Illustration courtesy of Gordon Johnson
MADELEINE LUCCHETTI | OPINION COLUMNIST | email@example.com
Let’s play Profile the Professor! Pick a college, any college. Put down a marker every time you can name an instructor who fits the description. First one to bingo wins a subpar salary and an elitist attitude!
Liberal Arts and Sciences
Most sport the trendiest haircut from a favorite literary era. Their shampooing and combing regimens also reflect those of the ancients.
Every week is Jordan Hall Fashion Week for these enlightened trendsetters. They’re more likely to abide by citation rules than seasonal style rules, exemplified by their usage of silk with corduroy, sport coat over bright polo, or navy on black.
I’m pretty certain they compete with one another to find the most obscure methods of commute. Some of the more mainstream folks just bike in, but there’s a solid percentage of PhDs rolling up to Butler University on toy-store scooters and pastel Vespas.
However, these icons of English, history and the like are often the kindest souls you’ll ever meet. Your GHS professor will never be too embarrassed to wave eagerly across Watami Sushi on Friday night. Seminar classes often devolve into really empowering group therapy sessions, and office hours into coffee club. Their incessant “study abroad interest meetings” leave out the class bar crawl itinerary scheduled on every continent.
Jordan College of the Arts
They can’t hear you, the music’s too loud. Your question is either stupid or will require a 15-minute lecture on the degradation of this generation’s talent. Points will be deducted if the student shows any inkling of self-esteem.
Each professor knows they dominated their respective field during the glory days, and spends four years pitying your sad attempts at doing so, too. Their most commonly heard adage is some variation of “in MY day” and this typically prefaces an insult directed at students.
Interesting: being as prominent as they believe they were in the 60s-80s arts scene probably meant getting away with a lot more than we do in Lilly Hall.
By my very calculated statistics, more tears flow in this building than any other. But no, there aren’t any tissues because we cannot afford luxuries like that. Go find some toilet paper. While you’re at it, hunt around for the couple hundred missing music stands.
Lacy School of Business
Alphas of the campus: just ask them. After partying heavily through undergrad, most enjoyed years of ugly suits in a wannabe-Wall Street environment they think was a lot bougier than it was. But they’re seemingly more well-adjusted to normal society than the rest of the professorial crowd; some even drive cars.
They’re also tech savvy — compared to LAS and JCA, anyway — and polished. Similar to JCA professors, their golden eras ended before they stooped to teaching. Watch the light come back into their eyes when asked about their private sector days.
Most LSB professors are resigned to the fact that the colony of hungover frat boys populating Marketing 380 won’t show up past Welcome Week. The rest of Butler does appreciate the sacrifices made by these titans of business. After all, they tend to teach the brattiest kids on campus.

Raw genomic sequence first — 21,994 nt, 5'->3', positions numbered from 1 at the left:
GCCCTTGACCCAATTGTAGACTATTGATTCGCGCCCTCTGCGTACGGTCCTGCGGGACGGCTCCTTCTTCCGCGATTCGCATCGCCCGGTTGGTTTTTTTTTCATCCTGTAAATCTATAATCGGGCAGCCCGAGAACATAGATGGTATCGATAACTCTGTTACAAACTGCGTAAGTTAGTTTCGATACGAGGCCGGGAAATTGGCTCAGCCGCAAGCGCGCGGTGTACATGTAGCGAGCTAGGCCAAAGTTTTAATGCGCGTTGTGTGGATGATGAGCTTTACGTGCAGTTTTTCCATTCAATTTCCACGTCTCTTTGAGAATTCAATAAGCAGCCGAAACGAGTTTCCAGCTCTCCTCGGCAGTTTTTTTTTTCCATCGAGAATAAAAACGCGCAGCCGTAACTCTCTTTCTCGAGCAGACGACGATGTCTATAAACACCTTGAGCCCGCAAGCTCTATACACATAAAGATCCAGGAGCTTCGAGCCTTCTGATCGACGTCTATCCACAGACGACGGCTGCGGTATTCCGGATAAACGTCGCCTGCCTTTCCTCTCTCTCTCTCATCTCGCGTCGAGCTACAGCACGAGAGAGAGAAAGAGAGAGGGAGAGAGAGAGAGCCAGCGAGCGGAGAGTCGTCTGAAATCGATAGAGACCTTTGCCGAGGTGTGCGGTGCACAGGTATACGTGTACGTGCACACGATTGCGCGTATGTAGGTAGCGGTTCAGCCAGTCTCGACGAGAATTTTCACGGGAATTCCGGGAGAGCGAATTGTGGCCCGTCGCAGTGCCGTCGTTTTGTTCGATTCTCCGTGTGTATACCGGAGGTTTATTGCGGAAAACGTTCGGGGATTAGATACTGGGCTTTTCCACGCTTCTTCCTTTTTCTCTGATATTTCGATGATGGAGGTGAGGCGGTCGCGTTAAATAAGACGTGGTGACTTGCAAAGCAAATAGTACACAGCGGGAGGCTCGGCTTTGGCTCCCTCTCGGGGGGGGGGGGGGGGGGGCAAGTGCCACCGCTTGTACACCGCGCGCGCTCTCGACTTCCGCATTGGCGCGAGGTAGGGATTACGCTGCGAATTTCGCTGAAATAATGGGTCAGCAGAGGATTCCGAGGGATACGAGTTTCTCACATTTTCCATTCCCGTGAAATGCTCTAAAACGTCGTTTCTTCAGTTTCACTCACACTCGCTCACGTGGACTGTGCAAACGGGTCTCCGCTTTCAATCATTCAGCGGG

If you don’t know what I’m talking about, you’ve apparently never been subjected to the terrors of Real Business Experience. It must be hard to endorse the production of plastic, Bulldog-emblazoned crap year after year.
Dispensar– err, Pharmacy and Health Sciences
Weird nocturnal possums: rarely appearing during the day, these professors startle students at strange hours of the night in the dim PB halls. This habit probably began 30 years ago with Sci-Li all-nighters.
Now, their job is to stoke the “pharmacy, supremacy” fire lit under the backsides of their pompous charges. Cults — err, pharmacy fraternities — are born out of this mentality. In fact, a hierarchy has developed within these too. #PhiDex
These doctors will never be as cool as Walter White, though maybe they are struggling financially. Why else would you sleep overnight in your hole of an office?
There’s not much else to say. These guys were likely dorks while students, and continue to be a bit outcast as professionals. Pretty dull.
College of Education
Must be a tough job; plenty of people — students and faculty alike — picture the College of Ed as a crayon-sprinkled fairyland. The singsong delivery of some professors, though, makes it tough to take them seriously. Especially when they routinely burst into tears while teaching, leading to an impromptu, uncomfortable “feelings circle.”
This is the only college that tosses undergrads into the lion’s den — err, student teaching. If you’re fortunate enough to nab a spot at the Butler Lab School, you’ll permeate a happy utopia that teaches student teachers what not to expect at literally any other school. Good luck in Indianapolis Public Schools.
College of Communication
The kings and queens of irony: for all their preachy communicative ability, no professor seems capable of answering emails. Most CCOM students digest a handful of notifications with their breakfasts, sent by insomniac instructors at ungodly hours of the night.
It is also unclear what makes the major tracks “critical” versus “strategic,” considering that all methods of communication fall into these categories.
The whole of Fairbanks seems existentially confused as to how they got there, or where they’re going. In the meantime, most head the myriad activist efforts churning the community.